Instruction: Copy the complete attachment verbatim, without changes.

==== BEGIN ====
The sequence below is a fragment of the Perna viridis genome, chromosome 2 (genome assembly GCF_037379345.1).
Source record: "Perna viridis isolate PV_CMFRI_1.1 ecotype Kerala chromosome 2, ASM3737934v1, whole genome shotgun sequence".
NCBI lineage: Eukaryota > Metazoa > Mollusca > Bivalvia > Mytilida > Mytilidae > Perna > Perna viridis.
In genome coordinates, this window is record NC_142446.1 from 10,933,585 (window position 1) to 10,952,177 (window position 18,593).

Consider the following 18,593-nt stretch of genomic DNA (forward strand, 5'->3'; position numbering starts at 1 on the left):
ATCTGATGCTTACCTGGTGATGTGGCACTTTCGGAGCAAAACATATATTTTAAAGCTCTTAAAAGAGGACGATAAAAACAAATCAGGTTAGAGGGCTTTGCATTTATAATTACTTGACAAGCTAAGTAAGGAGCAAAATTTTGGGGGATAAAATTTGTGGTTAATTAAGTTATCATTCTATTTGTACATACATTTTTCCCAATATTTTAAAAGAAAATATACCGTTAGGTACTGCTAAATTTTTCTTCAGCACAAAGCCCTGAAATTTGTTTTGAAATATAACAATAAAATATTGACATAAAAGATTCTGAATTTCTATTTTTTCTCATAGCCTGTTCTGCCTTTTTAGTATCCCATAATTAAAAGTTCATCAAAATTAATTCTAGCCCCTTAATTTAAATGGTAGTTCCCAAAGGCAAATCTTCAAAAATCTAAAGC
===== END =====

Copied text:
The sequence below is a fragment of the Perna viridis genome, chromosome 2 (genome assembly GCF_037379345.1).
Source record: "Perna viridis isolate PV_CMFRI_1.1 ecotype Kerala chromosome 2, ASM3737934v1, whole genome shotgun sequence".
NCBI lineage: Eukaryota > Metazoa > Mollusca > Bivalvia > Mytilida > Mytilidae > Perna > Perna viridis.
In genome coordinates, this window is record NC_142446.1 from 10,933,585 (window position 1) to 10,952,177 (window position 18,593).

Consider the following 18,593-nt stretch of genomic DNA (forward strand, 5'->3'; position numbering starts at 1 on the left):
ATCTGATGCTTACCTGGTGATGTGGCACTTTCGGAGCAAAACATATATTTTAAAGCTCTTAAAAGAGGACGATAAAAACAAATCAGGTTAGAGGGCTTTGCATTTATAATTACTTGACAAGCTAAGTAAGGAGCAAAATTTTGGGGGATAAAATTTGTGGTTAATTAAGTTATCATTCTATTTGTACATACATTTTTCCCAATATTTTAAAAGAAAATATACCGTTAGGTACTGCTAAATTTTTCTTCAGCACAAAGCCCTGAAATTTGTTTTGAAATATAACAATAAAATATTGACATAAAAGATTCTGAATTTCTATTTTTTCTCATAGCCTGTTCTGCCTTTTTAGTATCCCATAATTAAAAGTTCATCAAAATTAATTCTAGCCCCTTAATTTAAATGGTAGTTCCCAAAGGCAAATCTTCAAAAATCTAAAGC